Referring to FIGS. 1 and 3, in the fully extended position the guide pin rests against a cushion 50 preferably of urethane, cellular urethane or a similarly compressible material positioned at one extremity of the chamber 36. The cushion 50 in turn rests against a chamber plug 52, the threads 54 of which engage the threads 38 in the inner member.
It can be seen that during compression as the inner member moves downward relative to the outer member the chamber 36 in the inner member moves downward relative to the guide pin 40 and the cushion 50 moves downward and away from the guide pin. After compression is complete and the inner member re-extends, the movement of the chamber 36 relative to the guide pin reverses direction upward, bringing the pin 40 into contact once again with the cushion 50 as the inner member resumes its fully extended position. The resistance of the cushion is such that it arrests the upward movement of the inner member before the point at which the slot's lower end 36 a comes into contact with the guide pin (FIG. 3). This arrangement in which the pin 41 seats against the soft cushion 50 rather than the rigid slot end 36 a allows the seat post to function as a telescoping gas spring while avoiding a hard “top out” sensation even during forceful re-extension after compression.
Referring to FIGS. 1 and 2, the piston 60 has a large diameter end 62 which seats against the inside of the outer member and a small diameter end 64 which seats against the inside of the inner member. The piston 60 is affixed to the bottom of the inner member 32 by means of a connector 70. The barrel 72 of the connector 70 extends through the piston 60 and threads into the lower extension 56 of the chamber plug 52, thereby holding the piston 60 in place so that the piston 60 moves up and down with the inner member relative to the outer member. The piston contains an o-ring 63 on its large diameter end 62, which maintains a gas seal with the inside wall of the outer member. The piston 60 further contains an o-ring 65 on its smaller diameter end 64, which seals against the inside wall of the inner member.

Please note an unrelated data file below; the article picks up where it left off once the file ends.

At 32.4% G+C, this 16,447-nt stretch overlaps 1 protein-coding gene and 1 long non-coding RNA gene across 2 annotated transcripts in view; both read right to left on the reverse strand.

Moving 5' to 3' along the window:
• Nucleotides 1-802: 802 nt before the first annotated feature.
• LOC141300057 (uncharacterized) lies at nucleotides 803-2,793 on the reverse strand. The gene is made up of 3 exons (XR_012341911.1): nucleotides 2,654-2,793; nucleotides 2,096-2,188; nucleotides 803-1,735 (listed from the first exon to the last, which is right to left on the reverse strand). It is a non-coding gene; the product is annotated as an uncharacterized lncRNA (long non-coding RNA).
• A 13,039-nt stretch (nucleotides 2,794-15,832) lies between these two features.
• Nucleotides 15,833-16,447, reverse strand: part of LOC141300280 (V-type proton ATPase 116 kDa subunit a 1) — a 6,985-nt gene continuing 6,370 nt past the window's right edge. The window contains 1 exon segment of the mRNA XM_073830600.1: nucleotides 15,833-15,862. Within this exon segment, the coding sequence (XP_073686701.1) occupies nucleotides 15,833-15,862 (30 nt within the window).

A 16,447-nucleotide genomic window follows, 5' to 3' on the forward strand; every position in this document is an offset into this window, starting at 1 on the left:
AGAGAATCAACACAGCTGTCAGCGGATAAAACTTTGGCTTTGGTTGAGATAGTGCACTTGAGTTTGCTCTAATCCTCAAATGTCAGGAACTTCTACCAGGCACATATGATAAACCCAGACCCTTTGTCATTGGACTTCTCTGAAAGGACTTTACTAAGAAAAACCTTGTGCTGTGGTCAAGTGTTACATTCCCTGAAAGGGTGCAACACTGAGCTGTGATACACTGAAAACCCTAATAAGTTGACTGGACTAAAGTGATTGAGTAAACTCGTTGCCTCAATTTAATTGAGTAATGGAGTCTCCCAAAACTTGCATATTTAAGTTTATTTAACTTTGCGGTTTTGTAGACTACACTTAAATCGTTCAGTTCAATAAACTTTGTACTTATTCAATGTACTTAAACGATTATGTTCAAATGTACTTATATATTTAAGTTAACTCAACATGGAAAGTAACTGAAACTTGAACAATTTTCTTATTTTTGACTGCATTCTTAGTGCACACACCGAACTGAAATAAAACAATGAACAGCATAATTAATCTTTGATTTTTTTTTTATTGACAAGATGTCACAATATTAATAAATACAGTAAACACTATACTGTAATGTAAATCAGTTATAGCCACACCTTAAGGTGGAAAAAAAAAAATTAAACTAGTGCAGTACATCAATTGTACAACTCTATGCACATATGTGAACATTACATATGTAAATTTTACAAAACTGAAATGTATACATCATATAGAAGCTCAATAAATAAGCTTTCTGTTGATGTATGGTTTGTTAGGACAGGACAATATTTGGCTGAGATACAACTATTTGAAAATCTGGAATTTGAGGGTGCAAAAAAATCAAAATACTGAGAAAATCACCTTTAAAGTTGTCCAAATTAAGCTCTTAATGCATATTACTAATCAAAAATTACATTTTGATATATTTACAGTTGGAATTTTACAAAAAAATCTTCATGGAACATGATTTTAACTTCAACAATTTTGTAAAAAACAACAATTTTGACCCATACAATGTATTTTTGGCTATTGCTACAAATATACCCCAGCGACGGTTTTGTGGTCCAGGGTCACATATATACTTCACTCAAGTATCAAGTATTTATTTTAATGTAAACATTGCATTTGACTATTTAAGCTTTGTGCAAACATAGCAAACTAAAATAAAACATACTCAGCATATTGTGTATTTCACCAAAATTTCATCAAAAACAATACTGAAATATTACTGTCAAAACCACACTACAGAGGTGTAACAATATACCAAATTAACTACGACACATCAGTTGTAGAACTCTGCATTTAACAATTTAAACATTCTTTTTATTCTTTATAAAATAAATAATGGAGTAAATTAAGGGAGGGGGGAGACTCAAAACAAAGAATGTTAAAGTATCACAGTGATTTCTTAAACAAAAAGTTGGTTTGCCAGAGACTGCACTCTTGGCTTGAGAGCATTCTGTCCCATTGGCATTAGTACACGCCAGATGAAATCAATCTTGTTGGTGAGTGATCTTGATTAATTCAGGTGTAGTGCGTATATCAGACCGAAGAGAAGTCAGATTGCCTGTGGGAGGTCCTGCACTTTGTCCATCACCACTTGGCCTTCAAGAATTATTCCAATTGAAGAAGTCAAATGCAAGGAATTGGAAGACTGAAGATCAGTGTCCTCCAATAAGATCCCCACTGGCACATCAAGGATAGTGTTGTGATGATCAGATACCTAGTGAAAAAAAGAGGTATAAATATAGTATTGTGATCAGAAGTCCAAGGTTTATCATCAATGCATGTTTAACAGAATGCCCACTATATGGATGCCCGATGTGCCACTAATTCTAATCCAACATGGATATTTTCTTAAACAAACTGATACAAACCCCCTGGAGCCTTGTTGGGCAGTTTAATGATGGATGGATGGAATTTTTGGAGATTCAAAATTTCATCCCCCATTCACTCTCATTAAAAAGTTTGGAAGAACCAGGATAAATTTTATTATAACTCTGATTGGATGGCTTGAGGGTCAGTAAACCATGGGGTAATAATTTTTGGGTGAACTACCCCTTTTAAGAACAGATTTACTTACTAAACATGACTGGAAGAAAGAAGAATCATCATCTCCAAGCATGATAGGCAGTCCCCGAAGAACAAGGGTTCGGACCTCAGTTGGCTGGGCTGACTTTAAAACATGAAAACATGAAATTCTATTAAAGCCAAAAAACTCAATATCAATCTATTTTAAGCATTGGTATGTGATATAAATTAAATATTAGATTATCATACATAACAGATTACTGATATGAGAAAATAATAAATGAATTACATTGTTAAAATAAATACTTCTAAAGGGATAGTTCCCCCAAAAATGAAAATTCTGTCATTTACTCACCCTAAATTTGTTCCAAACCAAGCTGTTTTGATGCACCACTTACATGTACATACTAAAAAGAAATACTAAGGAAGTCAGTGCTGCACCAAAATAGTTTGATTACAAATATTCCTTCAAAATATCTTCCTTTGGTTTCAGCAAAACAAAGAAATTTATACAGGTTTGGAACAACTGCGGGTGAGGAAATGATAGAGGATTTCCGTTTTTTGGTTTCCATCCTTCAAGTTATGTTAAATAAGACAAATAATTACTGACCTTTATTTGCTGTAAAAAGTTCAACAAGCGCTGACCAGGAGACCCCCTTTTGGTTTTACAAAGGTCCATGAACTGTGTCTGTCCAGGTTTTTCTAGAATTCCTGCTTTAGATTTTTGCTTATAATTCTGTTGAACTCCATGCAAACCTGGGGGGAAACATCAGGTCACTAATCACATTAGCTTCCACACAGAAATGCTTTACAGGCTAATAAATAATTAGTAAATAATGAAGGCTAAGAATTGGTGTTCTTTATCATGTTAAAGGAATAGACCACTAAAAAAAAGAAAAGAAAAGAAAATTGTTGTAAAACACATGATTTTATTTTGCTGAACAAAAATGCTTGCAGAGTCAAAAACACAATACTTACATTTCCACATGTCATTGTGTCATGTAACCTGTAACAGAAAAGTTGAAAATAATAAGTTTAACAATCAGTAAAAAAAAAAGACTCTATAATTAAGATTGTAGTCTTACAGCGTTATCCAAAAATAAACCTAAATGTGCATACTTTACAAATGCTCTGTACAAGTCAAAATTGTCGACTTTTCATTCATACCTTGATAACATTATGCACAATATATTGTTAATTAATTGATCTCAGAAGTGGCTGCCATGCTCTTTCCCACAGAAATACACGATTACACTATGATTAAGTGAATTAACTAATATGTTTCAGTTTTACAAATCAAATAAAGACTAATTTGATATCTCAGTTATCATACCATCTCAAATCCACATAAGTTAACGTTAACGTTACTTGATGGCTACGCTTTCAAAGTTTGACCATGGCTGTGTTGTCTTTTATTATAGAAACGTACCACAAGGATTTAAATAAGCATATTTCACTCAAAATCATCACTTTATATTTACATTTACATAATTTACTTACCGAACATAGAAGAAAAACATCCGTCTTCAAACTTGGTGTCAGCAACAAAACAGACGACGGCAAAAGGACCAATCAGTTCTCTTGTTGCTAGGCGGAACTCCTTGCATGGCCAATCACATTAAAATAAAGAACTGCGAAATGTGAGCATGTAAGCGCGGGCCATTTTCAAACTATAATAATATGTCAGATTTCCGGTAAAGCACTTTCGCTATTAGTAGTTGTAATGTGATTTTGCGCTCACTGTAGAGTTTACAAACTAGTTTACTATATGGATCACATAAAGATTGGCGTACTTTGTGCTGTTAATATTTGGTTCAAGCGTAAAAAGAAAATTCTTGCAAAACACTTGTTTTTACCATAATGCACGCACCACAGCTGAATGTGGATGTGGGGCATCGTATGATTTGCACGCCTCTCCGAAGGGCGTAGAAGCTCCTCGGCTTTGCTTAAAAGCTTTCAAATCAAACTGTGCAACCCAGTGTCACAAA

Referring to FIG. 2, the connector 70 contains a port 73. The connector further contains a threaded insert 80 with an axial orifice 82. A branching orifice 82 a of smaller diameter than the axial orifice 82 extends from said axial orifice 82 to the annular space 73 a between the insert 80 and the connector 70. A check valve 85 is held in a seat 82 b in the base of the insert 80 by means of a spring 87.
Referring to FIGS. 1 and 2, it can be seen that the main pressure chamber 95 communicates with the secondary pressure chamber 98 by means of the orifices 82 and 82 a and by means of the check valve 85 through the port 73. The secondary pressure chamber 98 communicates with the main pressure chamber 95 through the port 73 and by means of the orifices 82 and 82 a but not by means of the check valve 85.
Still referring to FIGS. 1 and 2, the lower end of the outer member 20 is sealed by a pressure cap 90. The pressure cap 90 contains an o-ring 92 which seats against and seals the inside of the outer member. The pressure cap 90 is affixed in the outer member by means of a retaining ring 91. The pressure cap 90 further contains a schrader valve 94 to permit convenient pressurization of the seat post. The upper end of the secondary pressure chamber 98 is sealed by an o-ring 53 on the chamber plug 52.
The main pressure chamber 95 varies in volume with downward movement of the inner member relative to the outer member, whereas the secondary pressure chamber 98 has a constant volume. During compression, gas will move upward into the fixed volume secondary pressure chamber 98 at a rate determined by the size of the axial orifice 82 and by the degree of spring pressure against the check valve 85. After the compression stroke is complete, the check valve 85 closes and pressure in the secondary chamber 98 causes gas to flow back below the piston 60 through the orifices 82 and 82 a at a rate governed by the size of the branching orifice 82 a. Because pressure above a predetermined level will open the check valve 85 during compression but not during re-extension, the maximum rate at which the inner member may move downward during compression is greater than the rate at which it moves upward during re-extension. This aids comfort in obvious ways.
Communication between the chambers by means of the orifices and check valve allows the post to contract and re-extend as an integral, gas-damped gas spring, while the combination of the guide pin, cushion and chamber plug eliminates hard top-out effects.
While certain preferred embodiments of the present invention have been disclosed in detail, it is to be understood that various modifications may be adopted without departing from the spirit of the invention or scope of the following claims.